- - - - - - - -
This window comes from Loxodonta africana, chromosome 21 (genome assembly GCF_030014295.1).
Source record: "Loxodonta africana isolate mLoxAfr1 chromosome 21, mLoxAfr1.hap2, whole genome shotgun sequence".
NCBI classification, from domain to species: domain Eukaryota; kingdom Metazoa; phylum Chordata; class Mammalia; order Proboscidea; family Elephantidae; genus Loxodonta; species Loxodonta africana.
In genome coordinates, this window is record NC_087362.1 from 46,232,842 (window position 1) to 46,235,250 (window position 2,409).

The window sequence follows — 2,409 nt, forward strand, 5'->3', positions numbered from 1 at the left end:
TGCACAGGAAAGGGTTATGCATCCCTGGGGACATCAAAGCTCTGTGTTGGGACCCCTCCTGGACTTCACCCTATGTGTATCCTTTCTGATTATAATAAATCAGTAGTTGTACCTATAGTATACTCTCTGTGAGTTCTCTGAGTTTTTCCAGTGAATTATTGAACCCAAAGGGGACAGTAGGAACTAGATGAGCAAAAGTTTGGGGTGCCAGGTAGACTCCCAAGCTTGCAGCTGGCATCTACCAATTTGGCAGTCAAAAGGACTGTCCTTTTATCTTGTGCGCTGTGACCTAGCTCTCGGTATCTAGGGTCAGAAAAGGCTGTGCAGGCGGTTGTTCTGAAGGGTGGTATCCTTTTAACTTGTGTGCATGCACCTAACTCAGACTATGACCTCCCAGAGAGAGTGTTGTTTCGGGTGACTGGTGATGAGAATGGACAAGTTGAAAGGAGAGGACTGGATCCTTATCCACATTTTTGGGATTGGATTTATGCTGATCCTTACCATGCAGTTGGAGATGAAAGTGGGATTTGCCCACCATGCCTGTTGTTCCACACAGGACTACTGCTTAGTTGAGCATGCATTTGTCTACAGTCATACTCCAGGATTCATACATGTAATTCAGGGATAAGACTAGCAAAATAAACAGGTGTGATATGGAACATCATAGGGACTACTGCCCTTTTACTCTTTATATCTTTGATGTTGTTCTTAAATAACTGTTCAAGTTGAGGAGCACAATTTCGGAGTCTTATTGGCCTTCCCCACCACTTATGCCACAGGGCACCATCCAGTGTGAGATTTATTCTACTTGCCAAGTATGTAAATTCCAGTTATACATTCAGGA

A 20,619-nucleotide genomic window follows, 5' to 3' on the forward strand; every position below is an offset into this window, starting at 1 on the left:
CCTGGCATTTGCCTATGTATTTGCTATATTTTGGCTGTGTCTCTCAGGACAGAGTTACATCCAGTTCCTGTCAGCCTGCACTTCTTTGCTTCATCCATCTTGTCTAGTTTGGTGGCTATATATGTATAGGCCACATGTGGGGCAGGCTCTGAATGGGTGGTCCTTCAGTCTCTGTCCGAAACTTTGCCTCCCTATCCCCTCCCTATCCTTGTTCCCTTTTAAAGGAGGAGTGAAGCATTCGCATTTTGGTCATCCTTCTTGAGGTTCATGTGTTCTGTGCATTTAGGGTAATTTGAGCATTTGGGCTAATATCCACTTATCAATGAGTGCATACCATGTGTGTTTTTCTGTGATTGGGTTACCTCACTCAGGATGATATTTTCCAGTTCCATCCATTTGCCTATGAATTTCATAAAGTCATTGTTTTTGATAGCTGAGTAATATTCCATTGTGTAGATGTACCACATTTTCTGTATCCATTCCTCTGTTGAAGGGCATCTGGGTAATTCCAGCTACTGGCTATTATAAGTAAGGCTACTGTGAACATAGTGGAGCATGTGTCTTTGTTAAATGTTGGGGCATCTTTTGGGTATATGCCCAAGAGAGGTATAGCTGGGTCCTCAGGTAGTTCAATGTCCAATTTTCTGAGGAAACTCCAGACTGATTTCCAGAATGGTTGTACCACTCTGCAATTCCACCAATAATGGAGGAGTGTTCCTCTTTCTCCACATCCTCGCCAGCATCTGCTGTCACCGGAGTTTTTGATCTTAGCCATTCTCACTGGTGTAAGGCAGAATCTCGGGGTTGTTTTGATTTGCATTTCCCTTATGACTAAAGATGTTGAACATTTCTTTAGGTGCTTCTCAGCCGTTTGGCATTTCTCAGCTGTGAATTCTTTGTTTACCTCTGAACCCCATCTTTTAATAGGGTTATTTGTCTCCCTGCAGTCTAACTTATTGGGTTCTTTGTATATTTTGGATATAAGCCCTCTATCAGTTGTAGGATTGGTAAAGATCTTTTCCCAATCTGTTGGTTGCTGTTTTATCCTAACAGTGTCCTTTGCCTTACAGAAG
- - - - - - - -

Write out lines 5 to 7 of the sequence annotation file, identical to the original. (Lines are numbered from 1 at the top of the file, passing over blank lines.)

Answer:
The window sequence follows — 2,409 nt, forward strand, 5'->3', positions numbered from 1 at the left end:
TGCACAGGAAAGGGTTATGCATCCCTGGGGACATCAAAGCTCTGTGTTGGGACCCCTCCTGGACTTCACCCTATGTGTATCCTTTCTGATTATAATAAATCAGTAGTTGTACCTATAGTATACTCTCTGTGAGTTCTCTGAGTTTTTCCAGTGAATTATTGAACCCAAAGGGGACAGTAGGAACTAGATGAGCAAAAGTTTGGGGTGCCAGGTAGACTCCCAAGCTTGCAGCTGGCATCTACCAATTTGGCAGTCAAAAGGACTGTCCTTTTATCTTGTGCGCTGTGACCTAGCTCTCGGTATCTAGGGTCAGAAAAGGCTGTGCAGGCGGTTGTTCTGAAGGGTGGTATCCTTTTAACTTGTGTGCATGCACCTAACTCAGACTATGACCTCCCAGAGAGAGTGTTGTTTCGGGTGACTGGTGATGAGAATGGACAAGTTGAAAGGAGAGGACTGGATCCTTATCCACATTTTTGGGATTGGATTTATGCTGATCCTTACCATGCAGTTGGAGATGAAAGTGGGATTTGCCCACCATGCCTGTTGTTCCACACAGGACTACTGCTTAGTTGAGCATGCATTTGTCTACAGTCATACTCCAGGATTCATACATGTAATTCAGGGATAAGACTAGCAAAATAAACAGGTGTGATATGGAACATCATAGGGACTACTGCCCTTTTACTCTTTATATCTTTGATGTTGTTCTTAAATAACTGTTCAAGTTGAGGAGCACAATTTCGGAGTCTTATTGGCCTTCCCCACCACTTATGCCACAGGGCACCATCCAGTGTGAGATTTATTCTACTTGCCAAGTATGTAAATTCCAGTTATACATTCAGGA

A 20,619-nucleotide genomic window follows, 5' to 3' on the forward strand; every position below is an offset into this window, starting at 1 on the left: